We are fortunate to have two wonderful keynote speakers for Skepticamp 2012: Elyse Anders and Hemant Mehta.
Elyse "MoFo" Anders is the bad ass behind the Women Thinking Free Foundation, and a science and critical thinking organization focusing on women and women's issues; and the superhero in charge of the Hug Me! I'm Vaccinated campaign, a vaccine advocacy and education project; as well as a podcaster emeritus, Skepchick, writer, and pants-less activist-extraordinaire who takes on multi-national corporations from her living room. As mother of two, Elyse is heralded as the anti-Jenny McCarthy. She's not the hero you deserve, but she is the hero you need. No, Elyse is not Batman.
Hemant Mehta graduated from the University of Illinois at Chicago with degrees in Mathematics and Biology. While there, he also helped establish their first secular student group, Students WithOut Religious Dogma (SWORD). He earned his Masters in Math Education at DePaul University and currently teaches high school math in the suburbs of Chicago.
He has worked with the Center for Inquiry and the Secular Coalition for America, received scholarships from American Atheists and the Freedom From Religion Foundation, and now serves on the board of directors for Foundation Beyond Belief (a charity organization targeting non-theistic donors) and is the former chair of the board of the Secular Student Alliance (which creates and supports college atheist groups nationwide).
Hemant has appeared on the front page of the Wall Street Journal and his book, I Sold My Soul on eBay (WaterBrook Press), was released in 2007.
Hemant Mehta is the chair of Foundation Beyond Belief and a high school math teacher in the suburbs of Chicago. He also authors the Friendly Atheist blog. In 2006 Hement "sold his soul" on eBay by offering to go to the worship services of the winning bidder's choosing. Hement eventually chronicled his visits to nine different churches in four states in the book I sold my soul on eBay.
Sarah Hamilton: Nobody is going to read your research paper in Comic Sans: How art can bring science to the masses
Born-again science enthusiast, kerning skeptic messages one letter at a time while MacGyvering clever ways to promote science through art and graphic design. Self-appointed ice cream connoisseur and snarksmith.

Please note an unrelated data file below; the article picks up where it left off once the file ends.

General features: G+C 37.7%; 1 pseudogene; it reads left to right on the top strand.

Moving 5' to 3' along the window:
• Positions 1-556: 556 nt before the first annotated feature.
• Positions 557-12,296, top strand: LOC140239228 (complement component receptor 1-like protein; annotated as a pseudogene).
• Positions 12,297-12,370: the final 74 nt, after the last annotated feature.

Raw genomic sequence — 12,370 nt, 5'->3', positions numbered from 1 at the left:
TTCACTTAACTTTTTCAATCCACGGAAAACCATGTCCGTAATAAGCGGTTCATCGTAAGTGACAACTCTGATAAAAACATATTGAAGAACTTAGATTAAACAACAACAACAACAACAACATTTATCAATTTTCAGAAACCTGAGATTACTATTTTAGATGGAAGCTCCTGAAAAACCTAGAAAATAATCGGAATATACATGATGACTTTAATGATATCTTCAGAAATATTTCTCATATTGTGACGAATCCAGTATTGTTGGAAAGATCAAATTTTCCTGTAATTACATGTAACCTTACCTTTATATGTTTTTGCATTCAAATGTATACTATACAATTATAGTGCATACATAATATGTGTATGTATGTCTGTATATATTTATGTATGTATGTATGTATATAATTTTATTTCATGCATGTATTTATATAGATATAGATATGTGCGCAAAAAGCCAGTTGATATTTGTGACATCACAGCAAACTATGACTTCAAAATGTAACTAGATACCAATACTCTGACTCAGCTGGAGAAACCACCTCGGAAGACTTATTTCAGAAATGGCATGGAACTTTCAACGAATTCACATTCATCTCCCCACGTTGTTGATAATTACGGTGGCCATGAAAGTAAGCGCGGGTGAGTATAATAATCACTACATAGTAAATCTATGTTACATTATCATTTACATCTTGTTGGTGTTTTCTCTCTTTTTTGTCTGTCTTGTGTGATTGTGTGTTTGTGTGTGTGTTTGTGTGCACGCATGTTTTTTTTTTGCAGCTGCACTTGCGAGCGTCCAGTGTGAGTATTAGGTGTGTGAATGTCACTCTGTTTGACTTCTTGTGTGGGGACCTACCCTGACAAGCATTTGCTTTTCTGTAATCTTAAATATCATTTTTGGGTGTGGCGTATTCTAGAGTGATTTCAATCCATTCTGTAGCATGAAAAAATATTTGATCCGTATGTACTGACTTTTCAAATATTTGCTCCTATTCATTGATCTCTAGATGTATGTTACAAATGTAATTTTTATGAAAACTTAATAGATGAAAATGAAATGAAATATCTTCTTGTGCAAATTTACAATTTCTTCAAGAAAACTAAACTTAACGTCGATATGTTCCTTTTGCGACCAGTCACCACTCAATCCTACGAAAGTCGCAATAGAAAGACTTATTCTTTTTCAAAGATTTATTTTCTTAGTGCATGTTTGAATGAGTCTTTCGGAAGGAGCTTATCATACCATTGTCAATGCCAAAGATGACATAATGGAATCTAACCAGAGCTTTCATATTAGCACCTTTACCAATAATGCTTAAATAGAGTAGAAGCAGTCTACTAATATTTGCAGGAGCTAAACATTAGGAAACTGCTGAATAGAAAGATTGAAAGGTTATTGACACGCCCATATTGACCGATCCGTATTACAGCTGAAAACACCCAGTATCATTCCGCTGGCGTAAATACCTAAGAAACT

Ron Stephens: Facilitated Communication
Ron is a husband, father of 5, and graduate of North Central State College. He currently works and in health care as a computer technician, and is the co-founded and president of Mid Ohio Atheists.
Cambridge Boxterman: Mortician Superstitions: Undertaking the Truth
Cambridge is a soon-to-be baccalaureate of the Cincinnati College of Mortuary Science. She is currently serving her practicum at a local funeral home and is looking forward to, one day, getting paid to work. In her spare time, she enjoys volunteering for Camp Quest Ohio, petting kitties, and generally being less creepy than most people would think.
Andy Luttrell: The Science of Magic and Psychic Illusions: Psychological and Neural Principles that Make Conjuring Work
Andy is a graduate student at OSU working on a doctorate in social psychology. His interest in psychology was first piqued when he discovered the exciting world of magic and illusions, a world that illustrated how deception and trickery could be used for fun but also for taking advantage of the innocent. This involvement in magic led Andy to discover the skeptical movement and to consider how people can come to believe in such extravagant claims on the basis of flimsy evidence. In 2010, he was awarded a James Randi Educational Foundation Critical Thinking Educational Scholarship Award, and he continues to promote critical thinking through psychological research and communication of science to a general audience.
Brett Nuckles: What Being a Journalist Taught Me About Being a Skeptic
Brett Nuckles is a working journalist living in Columbus, and one of the dimwits clinging desperately to the dying newspaper medium as it takes its last gasping breaths. Brett has worked for Suburban News and currently the Columbus Dispatch covering community news, local government and schools. He’s interested in the media and skepticism and where the two cross paths – or more likely, where they don’t.